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Page 425 - All things are lawful unto me, but all things are not expedient : all things are lawful for me, but I will not be brought under the power of any.
Page 194 - Had he been a private man, he would have been termed proud. But in a wise Prince, it was but keeping of distance, which indeed he did towards all; not admitting any near or full approach, either to his power, or to his secrets, for he was governed by none.
Page 253 - This term (French feaulte, f1delitas) signifies an oath taken at the admittance of every tenant, to be true to the lord of whom he holds his land ; and such tenant is said to hold his fee " per fidem et fiduciam,
Page 124 - THE FOX WITHOUT A TAIL A Fox being caught in a trap, was glad to compound for his neck by leaving his tail behind him ; but upon coming abroad into the world, he began to be so sensible of the disgrace such a defect would bring upon him, that he almost wished he had died rather than come away without it. However, resolving to make the best of a bad matter, he called a meeting of the rest of the Foxes, and proposed...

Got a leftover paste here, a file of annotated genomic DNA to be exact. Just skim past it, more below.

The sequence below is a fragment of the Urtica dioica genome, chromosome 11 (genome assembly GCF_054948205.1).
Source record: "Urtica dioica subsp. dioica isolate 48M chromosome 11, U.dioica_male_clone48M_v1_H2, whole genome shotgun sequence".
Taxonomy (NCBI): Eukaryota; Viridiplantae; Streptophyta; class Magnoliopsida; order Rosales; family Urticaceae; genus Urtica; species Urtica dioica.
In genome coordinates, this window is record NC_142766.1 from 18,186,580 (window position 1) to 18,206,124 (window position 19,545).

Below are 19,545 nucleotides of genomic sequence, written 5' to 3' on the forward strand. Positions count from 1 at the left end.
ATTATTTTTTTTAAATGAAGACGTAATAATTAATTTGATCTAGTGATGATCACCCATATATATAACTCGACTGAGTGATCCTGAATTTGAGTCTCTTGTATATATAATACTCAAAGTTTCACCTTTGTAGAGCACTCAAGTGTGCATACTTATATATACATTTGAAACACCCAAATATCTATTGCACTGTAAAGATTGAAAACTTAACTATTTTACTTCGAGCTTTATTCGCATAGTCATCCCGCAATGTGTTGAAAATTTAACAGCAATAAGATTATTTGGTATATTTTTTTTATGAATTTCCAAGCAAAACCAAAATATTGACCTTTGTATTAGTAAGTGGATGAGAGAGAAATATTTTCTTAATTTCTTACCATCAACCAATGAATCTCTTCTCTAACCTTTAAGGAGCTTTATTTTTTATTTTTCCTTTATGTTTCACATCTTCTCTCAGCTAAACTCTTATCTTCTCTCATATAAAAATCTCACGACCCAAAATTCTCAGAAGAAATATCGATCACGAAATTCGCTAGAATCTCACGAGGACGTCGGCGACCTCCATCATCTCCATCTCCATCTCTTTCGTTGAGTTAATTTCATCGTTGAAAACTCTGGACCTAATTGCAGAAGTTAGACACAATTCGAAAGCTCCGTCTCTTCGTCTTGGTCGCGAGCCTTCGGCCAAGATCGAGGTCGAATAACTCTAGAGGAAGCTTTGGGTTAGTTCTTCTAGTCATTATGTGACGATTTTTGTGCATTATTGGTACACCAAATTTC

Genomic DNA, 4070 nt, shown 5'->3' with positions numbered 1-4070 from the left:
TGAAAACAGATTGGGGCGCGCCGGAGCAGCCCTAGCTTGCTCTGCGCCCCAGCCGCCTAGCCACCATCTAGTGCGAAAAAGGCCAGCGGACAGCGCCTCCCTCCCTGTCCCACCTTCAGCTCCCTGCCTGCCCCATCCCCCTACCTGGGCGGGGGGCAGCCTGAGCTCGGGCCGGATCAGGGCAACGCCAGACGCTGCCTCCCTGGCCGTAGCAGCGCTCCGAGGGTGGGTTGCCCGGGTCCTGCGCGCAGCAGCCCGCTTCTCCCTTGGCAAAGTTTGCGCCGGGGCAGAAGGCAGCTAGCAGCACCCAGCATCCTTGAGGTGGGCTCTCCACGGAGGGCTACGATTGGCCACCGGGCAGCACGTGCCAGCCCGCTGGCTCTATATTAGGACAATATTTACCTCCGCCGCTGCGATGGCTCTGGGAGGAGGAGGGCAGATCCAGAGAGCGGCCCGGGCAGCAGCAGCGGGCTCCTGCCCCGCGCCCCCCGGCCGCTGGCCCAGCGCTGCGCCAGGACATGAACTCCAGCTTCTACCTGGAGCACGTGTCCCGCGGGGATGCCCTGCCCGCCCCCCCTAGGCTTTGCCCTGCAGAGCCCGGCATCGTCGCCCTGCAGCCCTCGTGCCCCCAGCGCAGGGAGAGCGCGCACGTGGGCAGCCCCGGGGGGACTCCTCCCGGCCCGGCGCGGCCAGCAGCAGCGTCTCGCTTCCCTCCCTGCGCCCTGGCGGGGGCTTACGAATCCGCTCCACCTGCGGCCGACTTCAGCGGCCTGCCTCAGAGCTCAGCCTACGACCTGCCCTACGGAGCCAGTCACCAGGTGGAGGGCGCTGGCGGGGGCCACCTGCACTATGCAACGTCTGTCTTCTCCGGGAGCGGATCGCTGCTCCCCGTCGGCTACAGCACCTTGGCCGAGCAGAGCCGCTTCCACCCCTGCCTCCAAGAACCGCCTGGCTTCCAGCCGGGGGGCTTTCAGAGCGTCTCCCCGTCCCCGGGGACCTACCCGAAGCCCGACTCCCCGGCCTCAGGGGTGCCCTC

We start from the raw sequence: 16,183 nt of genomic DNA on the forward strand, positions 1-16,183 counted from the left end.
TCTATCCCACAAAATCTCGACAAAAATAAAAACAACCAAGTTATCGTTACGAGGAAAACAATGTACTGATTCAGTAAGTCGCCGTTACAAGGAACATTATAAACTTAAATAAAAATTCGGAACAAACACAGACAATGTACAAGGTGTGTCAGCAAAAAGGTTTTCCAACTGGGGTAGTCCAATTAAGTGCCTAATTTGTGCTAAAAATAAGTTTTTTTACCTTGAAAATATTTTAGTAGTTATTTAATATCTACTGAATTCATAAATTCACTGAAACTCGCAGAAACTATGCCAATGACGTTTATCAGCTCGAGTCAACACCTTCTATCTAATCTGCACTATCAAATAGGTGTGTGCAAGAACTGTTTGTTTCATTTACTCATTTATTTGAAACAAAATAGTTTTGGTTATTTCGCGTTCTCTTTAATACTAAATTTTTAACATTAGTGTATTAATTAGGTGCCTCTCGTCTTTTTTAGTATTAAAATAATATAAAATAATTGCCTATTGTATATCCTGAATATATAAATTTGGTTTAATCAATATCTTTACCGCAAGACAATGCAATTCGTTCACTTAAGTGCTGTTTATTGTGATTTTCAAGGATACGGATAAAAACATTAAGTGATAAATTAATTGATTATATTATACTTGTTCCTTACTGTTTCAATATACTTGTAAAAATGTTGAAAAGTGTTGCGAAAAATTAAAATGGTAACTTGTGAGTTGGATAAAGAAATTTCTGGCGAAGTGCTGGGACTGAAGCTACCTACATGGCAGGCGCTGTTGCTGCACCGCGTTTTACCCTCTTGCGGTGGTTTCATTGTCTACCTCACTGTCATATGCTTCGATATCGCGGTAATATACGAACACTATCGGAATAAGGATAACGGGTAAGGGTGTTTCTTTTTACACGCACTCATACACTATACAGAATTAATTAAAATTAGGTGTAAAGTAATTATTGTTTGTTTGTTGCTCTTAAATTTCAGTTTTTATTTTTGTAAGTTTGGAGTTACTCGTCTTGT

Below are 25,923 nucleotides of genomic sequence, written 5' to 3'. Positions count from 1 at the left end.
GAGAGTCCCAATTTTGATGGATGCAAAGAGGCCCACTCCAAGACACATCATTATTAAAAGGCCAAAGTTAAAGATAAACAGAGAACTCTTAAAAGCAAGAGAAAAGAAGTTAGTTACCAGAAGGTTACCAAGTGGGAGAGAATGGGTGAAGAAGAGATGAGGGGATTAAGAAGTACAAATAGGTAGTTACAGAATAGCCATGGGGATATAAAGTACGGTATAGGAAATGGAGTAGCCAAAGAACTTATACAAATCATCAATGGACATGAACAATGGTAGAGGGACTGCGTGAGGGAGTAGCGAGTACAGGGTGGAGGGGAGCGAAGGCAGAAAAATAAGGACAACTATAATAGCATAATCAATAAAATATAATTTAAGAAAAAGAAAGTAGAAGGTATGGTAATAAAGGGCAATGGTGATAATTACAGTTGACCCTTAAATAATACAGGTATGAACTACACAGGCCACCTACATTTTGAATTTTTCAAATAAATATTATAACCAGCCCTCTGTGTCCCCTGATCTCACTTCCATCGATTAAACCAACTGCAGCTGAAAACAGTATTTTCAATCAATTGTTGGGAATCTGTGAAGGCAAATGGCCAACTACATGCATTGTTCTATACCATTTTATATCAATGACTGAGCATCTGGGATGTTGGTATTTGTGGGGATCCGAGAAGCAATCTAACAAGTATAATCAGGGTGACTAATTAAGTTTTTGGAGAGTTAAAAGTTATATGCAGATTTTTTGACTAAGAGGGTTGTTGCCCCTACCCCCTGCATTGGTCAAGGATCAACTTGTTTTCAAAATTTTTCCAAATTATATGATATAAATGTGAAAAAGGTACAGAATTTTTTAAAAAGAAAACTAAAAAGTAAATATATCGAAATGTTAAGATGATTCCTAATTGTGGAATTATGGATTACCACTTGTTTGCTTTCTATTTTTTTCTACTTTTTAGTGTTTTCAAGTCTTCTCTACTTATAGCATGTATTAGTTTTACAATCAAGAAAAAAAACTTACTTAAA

Page 426 - He was so exact in every thing he set about, that he never gave over any part of study, till he had quite mastered it. But when that was done, he went to another subject, and did not lay out his learning with the diligence with which he laid it in.
Page 431 - ... qualities without it. A good mien in a court will carry a man greater lengths than a good understanding in any other place. We...
Page 396 - Intercommoniny, where the commons of two manors lie together, and the inhabitants of both have time out of mind depastured their cattle promiscuously in each.
Page 285 - Better come at the latter End of a Feaft, than the Beginning of a Fray.